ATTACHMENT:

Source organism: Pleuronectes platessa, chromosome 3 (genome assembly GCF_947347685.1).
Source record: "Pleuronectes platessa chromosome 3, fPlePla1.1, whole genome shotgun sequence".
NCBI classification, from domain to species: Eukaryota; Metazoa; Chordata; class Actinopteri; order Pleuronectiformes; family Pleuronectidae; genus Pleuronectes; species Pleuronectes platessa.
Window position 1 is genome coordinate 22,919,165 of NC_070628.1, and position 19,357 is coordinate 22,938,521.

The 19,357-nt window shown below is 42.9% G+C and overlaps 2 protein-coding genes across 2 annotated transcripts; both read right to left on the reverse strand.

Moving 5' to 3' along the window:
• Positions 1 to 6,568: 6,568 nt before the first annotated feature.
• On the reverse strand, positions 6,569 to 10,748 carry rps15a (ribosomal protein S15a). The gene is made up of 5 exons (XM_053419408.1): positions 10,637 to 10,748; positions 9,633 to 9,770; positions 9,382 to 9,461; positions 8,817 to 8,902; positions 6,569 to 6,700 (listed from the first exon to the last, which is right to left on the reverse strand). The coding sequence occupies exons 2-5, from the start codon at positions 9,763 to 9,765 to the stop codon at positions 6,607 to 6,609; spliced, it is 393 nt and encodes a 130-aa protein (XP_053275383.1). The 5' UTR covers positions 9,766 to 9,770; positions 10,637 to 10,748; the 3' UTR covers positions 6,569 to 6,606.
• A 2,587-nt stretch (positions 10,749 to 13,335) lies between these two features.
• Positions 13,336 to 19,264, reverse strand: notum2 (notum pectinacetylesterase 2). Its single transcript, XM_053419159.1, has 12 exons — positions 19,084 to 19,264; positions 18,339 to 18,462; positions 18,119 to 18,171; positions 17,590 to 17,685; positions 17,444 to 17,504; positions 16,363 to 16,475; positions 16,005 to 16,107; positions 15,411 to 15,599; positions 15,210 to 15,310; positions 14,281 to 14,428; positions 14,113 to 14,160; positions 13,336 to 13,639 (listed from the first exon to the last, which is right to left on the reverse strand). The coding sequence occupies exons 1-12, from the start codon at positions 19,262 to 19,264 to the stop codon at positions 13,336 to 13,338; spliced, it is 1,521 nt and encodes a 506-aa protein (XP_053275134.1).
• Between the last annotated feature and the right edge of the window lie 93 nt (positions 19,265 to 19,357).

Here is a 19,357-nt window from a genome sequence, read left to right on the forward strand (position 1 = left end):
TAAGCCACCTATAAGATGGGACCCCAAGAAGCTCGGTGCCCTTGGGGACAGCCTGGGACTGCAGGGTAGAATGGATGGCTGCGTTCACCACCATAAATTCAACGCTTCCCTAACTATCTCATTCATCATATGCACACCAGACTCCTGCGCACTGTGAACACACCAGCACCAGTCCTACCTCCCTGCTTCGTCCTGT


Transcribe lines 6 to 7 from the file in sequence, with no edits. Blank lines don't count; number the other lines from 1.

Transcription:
Moving 5' to 3' along the window:
• Positions 1 to 6,568: 6,568 nt before the first annotated feature.